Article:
In an exclusive interview with A Word About Wind, Quinta discusses how many market players are “losing focus” when it comes to project performance, what steps can be taken to improve performance
Investors are currently battling it out to snap up the best wind energy assets.
However, as Nelson Quinta, partner at renewables investment specialist Exus Management Partners highlights, many investors, in their haste to build-up their portfolio, are taking their eye off the ball when it comes to ensuring their assets are performing to their maximum.
In an exclusive interview with A Word About Wind, Quinta discusses how many market players are “losing focus” when it comes to project performance, what steps can be taken to improve performance; why hybrid projects are an excellent way of optimising the grid; and why financial risks are increasing as the wind industry moves away from subsidised tariffs to a merchant model.
Nelson Quinta: We’re seeing a huge demand for new renewable energy projects such as onshore and offshore wind and solar. These are investments that are considered safe and future-proofed. National renewable energy targets are also finally being declared by regulators in the majority of global markets. There is demand for developing projects as well as existing assets, and people are seeing strategic value in investing in existing assets, which often offer both the possibility of growth and an opportunity to enter a new market.
We are also seeing new trends such as the development of hybrid projects, which we are starting to see in Iberia and some other countries. Both Portugal and Spain are also in the process of clarifying regulations for wind repowering. Strategies for hydrogen production and energy storage facilities are also becoming increasingly common, though these plans will probably be in the medium to long-term for the most part. In terms of markets, North America remains very interesting due to its maturity and high levels of competition.
We try to integrate all the best practices in technical management, as well as the latest optimisations in wind – power curve management, yaw control, big data analysis. We also have full financial capabilities and we always try to supply our investors with the best possible financing, and re-financing packages, as well as energy-trading mechanisms, to try to optimise revenues.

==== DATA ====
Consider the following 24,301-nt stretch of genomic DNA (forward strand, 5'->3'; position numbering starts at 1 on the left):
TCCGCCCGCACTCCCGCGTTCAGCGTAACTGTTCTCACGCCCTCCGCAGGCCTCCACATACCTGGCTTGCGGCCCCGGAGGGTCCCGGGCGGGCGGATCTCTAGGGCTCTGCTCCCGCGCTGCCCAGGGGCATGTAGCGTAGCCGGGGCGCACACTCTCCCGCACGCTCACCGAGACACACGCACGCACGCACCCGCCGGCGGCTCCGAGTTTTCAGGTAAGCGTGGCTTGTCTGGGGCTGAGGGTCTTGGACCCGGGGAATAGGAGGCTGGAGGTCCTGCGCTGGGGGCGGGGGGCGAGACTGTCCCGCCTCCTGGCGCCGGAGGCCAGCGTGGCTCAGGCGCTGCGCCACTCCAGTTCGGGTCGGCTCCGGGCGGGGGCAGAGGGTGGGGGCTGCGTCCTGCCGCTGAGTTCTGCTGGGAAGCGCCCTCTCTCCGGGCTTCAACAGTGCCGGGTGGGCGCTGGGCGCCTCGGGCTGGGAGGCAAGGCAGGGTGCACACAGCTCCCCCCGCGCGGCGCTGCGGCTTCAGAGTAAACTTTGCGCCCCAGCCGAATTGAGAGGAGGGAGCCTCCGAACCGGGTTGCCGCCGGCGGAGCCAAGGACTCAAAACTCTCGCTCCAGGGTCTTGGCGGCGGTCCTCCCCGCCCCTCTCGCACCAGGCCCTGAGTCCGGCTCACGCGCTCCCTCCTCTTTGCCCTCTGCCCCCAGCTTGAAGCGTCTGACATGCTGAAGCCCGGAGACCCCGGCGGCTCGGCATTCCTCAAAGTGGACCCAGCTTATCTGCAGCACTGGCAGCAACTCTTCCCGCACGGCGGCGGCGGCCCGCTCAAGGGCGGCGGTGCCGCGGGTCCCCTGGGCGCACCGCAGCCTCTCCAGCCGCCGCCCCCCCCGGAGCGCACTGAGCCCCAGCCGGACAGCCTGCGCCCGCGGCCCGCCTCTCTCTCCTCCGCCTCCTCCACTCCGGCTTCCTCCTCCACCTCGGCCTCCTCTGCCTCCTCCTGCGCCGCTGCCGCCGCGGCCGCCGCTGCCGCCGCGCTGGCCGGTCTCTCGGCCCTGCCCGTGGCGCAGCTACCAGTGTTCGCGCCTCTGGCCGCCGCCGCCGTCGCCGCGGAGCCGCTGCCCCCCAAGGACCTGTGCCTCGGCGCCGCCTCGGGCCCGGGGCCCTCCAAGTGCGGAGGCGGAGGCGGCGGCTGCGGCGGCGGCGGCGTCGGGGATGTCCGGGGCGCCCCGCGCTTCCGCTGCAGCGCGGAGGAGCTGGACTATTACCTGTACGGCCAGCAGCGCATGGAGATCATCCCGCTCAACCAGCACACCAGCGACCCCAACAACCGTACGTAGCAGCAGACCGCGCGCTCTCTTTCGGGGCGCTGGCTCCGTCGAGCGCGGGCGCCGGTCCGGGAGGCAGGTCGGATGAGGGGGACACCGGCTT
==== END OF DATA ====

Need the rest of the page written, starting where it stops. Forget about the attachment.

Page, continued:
Yes, the market is growing very quickly and we’re seeing lots of players primarily focusing on the acquisition of new assets which, once purchased, are left unoptimised from a performance perspective.
From a technical perspective, renewable energy owners need to ensure that: 1) assets are being monitored correctly 2) asset data is analysed in-depth 3) power curves are being monitored continuously, and 4) assets are put under 24-hour surveillance. From a financial point of view, financial packages need to be constantly monitored – energy trading, for example, is very important to insure against financial risk.
The most immediate opportunity would be developing solar assets on an existing wind farm. In most markets wind is the more mature technology, and there are a large number of operating wind farms that are moving out of subsidised tariffs and entering a fully merchant market. Solar is also very competitive right now.
On the other hand, you have governments and regulators wanting to increase the share of green energy in the grid. In this scenario, it makes complete sense to plug new solar assets into existing wind farms. Hybrid projects such as this will be able to capitalise on the existing wind infrastructure to deliver increased quantities of green electricity to the grid without becoming an extra burden, as no additional grid connection is needed. Portugal and Spain are among the first movers when it comes to hybrid projects.
We are seeing all types of investors, infrastructure funds, industrial players, and traditional industries looking to install behind-the-meter renewable energy facilities to supply their manufacturing facilities. We are also seeing new private equity investors and funds join the market.
In short, yes. The main risk is the merchant regime that countries are beginning to step into. We are seeing a lot of power price volatility, with electricity prices recently skyrocketing following a historic low last year. There is also a lack of stability in policy. Depending on the type of investor, this means potentially setting up medium-term or long-term PPAs [power purchase agreements] and financial hedges to protect their investment.
The development phase is a very chaotic step in the project lifecycle. It’s hard to control and predict, often lacks structure, and is different across markets – and different in the same market at different times.
The main issue is to be able to provide comfort to investors about the quality of the development process and schedule. What we often see in many markets are a lot of delays, deviations and projects that are failing to meet expected development timelines. Typically, most development challenges have passed once the construction stage has begun, but not always, so we are very careful in the way in which we choose the contractors to try to maximise success.
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